Nanny in court over assault on child
A police photograph of Aisling McCarthy Brady, originally from Co Cavan, who has been charged with fatally injuring a baby in her care.
A lawyer for Irish nanny Aisling McCarthy Brady has secured an order from a Massachusetts court to preserve a wide range of evidence, including a laptop, emails and medical records, as part of her defence against assault and battery charges over the death of one-year-old British baby Rehma Sabir last month.
Middlesex County District Court judge Severlin B Singleton III granted a motion to preserve as evidence a large number of items, including the Sabir family laptop computer and all documents, emails, internet searches and the hard drive of the computer for the period since January 18th, 2012.
Prosecutors claim the 34-year-old nanny assaulted the infant who was in her care on January 14th at an apartment on Ash Street in Quincy, a suburb of Boston, causing head injuries leading to the child's death two days later.
The married Irish woman, who lives in Quincy, has denied the charges.
Prosecutors agreed to the motion on the basis that the preservation of evidence order only applied to written and recorded communications, a condition accepted by Ms McCarthy Brady’s lawyer.
The nanny attended court for the brief hearing but remained hidden from the public gallery. She stayed behind a wall in the enclosed dock in Courtroom 1 at the Middlesex District Court in Cambridge outside Boston.
The case was adjourned until March 22nd when there will be hearing on the statement of probable cause, which sets out the police case against the Irish nanny who moved to the US from Co Cavan in 2002.
After the court hearing, defence lawyer Melinda Thompson for the 34-year-old Irish nanny said that Ms McCarthy Brady was “upset”. “She’s devastated cause she didn’t do this,” said the defence lawyer.
She said that she didn’t know whether the appointment of lawyer Adrienne Lynch, who has prosecuted high-profile murder cases in Middlesex County in the past, to lead the prosecution case was a sign that the charges against Ms McCarthy Brady would be upgraded to murder. “I don’t know – I hope not,” she said.
A spokeswoman for the prosecutor, Ms Lynch, declined to comment other than to say that the District Attorney was still awaiting the findings of the autopsy report into the death of Rehma Sabir.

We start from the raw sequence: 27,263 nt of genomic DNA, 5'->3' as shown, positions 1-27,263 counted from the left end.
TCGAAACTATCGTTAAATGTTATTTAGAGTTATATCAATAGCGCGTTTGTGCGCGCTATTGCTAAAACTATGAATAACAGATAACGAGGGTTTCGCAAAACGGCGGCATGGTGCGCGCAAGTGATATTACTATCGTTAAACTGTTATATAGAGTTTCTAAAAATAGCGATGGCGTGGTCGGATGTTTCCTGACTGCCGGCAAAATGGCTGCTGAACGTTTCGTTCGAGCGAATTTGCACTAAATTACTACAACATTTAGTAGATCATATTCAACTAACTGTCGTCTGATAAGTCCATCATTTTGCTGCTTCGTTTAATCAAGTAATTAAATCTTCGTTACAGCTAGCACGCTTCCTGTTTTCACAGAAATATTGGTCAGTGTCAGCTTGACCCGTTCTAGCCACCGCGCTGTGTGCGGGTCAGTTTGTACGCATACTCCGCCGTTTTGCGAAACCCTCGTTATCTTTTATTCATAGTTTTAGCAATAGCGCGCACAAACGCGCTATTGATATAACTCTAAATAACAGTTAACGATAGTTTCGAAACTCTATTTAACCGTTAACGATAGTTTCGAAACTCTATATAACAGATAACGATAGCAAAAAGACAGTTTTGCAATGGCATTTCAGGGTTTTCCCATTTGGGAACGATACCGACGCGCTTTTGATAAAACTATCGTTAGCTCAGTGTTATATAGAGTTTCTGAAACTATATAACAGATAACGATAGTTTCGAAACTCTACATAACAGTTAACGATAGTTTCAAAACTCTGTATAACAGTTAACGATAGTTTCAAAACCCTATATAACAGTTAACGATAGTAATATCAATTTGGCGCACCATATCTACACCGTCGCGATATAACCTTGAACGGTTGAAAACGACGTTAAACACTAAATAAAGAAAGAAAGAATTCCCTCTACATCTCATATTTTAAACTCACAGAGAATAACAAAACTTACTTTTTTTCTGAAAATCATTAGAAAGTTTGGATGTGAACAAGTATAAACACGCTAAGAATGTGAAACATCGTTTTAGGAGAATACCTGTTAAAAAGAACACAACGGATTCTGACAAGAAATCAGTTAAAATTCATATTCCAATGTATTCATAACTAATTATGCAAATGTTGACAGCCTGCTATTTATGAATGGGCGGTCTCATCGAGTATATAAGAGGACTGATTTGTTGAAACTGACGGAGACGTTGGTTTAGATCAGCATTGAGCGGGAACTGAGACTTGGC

Prosecutors have said that the nanny could be charged with murder once the autopsy report is completed. Ms McCarthy Brady has been remanded on cash bail of $500,000.
Among the items preserved as evidence are the nanny’s mobile phone seized by police on January 16th, 2013, including details of toll records, text messages, voicemails and all other data stored on the phone.
The court has also preserved all of Rehma’s medical records since her birth, including but not limited to all of her pediatricians’ records and records of specialists including hematology and infectious disease reports.
The defence has secured the preservation of a list of the occupants and visitors who lived and stayed in the Sabir family apartment and had access to the child from October 2012 to January 14th, 2013.
The nanny’s lawyer also secured as evidence the preservation of the travel itinerary of the child from June 2012 to January 2013 including the names of the people she travelled with, where she stayed and “whether she was examined by medical personnel during her extensive travel abroad,” the motion record filed in court says.
The court has also preserved the baby’s medical and travel records, any communications between the state authorities and the investigating agencies involved in the case, and the medical staff at Children’s Hospital in Boston after the baby was injured and the US immigration and customs enforcement services.
The defence has also sought the daily journals maintained by the nanny at the Sabir home regarding the daily activities of Rehma from June 2012 to January 14th, 2013 and Mr McCarthy Brady’s timesheets.